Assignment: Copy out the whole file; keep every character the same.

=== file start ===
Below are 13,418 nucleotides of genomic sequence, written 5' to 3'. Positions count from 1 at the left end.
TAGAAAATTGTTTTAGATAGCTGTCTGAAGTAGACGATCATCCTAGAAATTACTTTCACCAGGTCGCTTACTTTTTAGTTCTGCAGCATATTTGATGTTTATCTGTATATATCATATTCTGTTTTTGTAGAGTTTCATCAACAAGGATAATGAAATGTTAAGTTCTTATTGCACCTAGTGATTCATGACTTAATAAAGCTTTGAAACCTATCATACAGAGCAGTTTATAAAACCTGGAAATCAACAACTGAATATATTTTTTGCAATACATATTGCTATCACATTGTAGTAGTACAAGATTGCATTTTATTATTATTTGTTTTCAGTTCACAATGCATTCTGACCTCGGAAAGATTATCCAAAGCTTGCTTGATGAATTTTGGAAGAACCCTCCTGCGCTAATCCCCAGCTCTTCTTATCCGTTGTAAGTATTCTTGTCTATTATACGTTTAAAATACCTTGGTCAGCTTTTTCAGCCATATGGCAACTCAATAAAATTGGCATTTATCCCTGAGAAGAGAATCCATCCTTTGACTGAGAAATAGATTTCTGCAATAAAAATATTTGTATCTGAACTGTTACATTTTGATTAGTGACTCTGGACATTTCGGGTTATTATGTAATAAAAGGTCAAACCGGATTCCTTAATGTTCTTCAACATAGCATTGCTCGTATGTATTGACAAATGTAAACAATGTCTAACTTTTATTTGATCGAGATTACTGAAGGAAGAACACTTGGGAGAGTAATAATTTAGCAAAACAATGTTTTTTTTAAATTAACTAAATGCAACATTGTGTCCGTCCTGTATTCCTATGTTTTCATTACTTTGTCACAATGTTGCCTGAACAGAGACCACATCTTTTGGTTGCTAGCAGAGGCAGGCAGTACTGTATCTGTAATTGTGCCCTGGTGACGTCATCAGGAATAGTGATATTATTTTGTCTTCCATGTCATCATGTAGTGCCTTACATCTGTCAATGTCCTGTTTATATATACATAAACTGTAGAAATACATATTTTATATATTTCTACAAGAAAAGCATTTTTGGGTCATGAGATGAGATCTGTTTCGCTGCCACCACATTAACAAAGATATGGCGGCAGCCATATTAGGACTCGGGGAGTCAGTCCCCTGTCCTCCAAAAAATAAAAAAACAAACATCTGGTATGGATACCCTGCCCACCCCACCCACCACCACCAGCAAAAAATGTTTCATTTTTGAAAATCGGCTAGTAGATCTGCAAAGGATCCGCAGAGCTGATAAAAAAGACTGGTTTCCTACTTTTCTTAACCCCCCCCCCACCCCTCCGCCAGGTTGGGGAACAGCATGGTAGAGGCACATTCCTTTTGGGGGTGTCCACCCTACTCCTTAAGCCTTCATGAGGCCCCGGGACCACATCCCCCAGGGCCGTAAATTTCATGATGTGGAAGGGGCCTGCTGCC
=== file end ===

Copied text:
Below are 13,418 nucleotides of genomic sequence, written 5' to 3'. Positions count from 1 at the left end.
TAGAAAATTGTTTTAGATAGCTGTCTGAAGTAGACGATCATCCTAGAAATTACTTTCACCAGGTCGCTTACTTTTTAGTTCTGCAGCATATTTGATGTTTATCTGTATATATCATATTCTGTTTTTGTAGAGTTTCATCAACAAGGATAATGAAATGTTAAGTTCTTATTGCACCTAGTGATTCATGACTTAATAAAGCTTTGAAACCTATCATACAGAGCAGTTTATAAAACCTGGAAATCAACAACTGAATATATTTTTTGCAATACATATTGCTATCACATTGTAGTAGTACAAGATTGCATTTTATTATTATTTGTTTTCAGTTCACAATGCATTCTGACCTCGGAAAGATTATCCAAAGCTTGCTTGATGAATTTTGGAAGAACCCTCCTGCGCTAATCCCCAGCTCTTCTTATCCGTTGTAAGTATTCTTGTCTATTATACGTTTAAAATACCTTGGTCAGCTTTTTCAGCCATATGGCAACTCAATAAAATTGGCATTTATCCCTGAGAAGAGAATCCATCCTTTGACTGAGAAATAGATTTCTGCAATAAAAATATTTGTATCTGAACTGTTACATTTTGATTAGTGACTCTGGACATTTCGGGTTATTATGTAATAAAAGGTCAAACCGGATTCCTTAATGTTCTTCAACATAGCATTGCTCGTATGTATTGACAAATGTAAACAATGTCTAACTTTTATTTGATCGAGATTACTGAAGGAAGAACACTTGGGAGAGTAATAATTTAGCAAAACAATGTTTTTTTTAAATTAACTAAATGCAACATTGTGTCCGTCCTGTATTCCTATGTTTTCATTACTTTGTCACAATGTTGCCTGAACAGAGACCACATCTTTTGGTTGCTAGCAGAGGCAGGCAGTACTGTATCTGTAATTGTGCCCTGGTGACGTCATCAGGAATAGTGATATTATTTTGTCTTCCATGTCATCATGTAGTGCCTTACATCTGTCAATGTCCTGTTTATATATACATAAACTGTAGAAATACATATTTTATATATTTCTACAAGAAAAGCATTTTTGGGTCATGAGATGAGATCTGTTTCGCTGCCACCACATTAACAAAGATATGGCGGCAGCCATATTAGGACTCGGGGAGTCAGTCCCCTGTCCTCCAAAAAATAAAAAAACAAACATCTGGTATGGATACCCTGCCCACCCCACCCACCACCACCAGCAAAAAATGTTTCATTTTTGAAAATCGGCTAGTAGATCTGCAAAGGATCCGCAGAGCTGATAAAAAAGACTGGTTTCCTACTTTTCTTAACCCCCCCCCCACCCCTCCGCCAGGTTGGGGAACAGCATGGTAGAGGCACATTCCTTTTGGGGGTGTCCACCCTACTCCTTAAGCCTTCATGAGGCCCCGGGACCACATCCCCCAGGGCCGTAAATTTCATGATGTGGAAGGGGCCTGCTGCC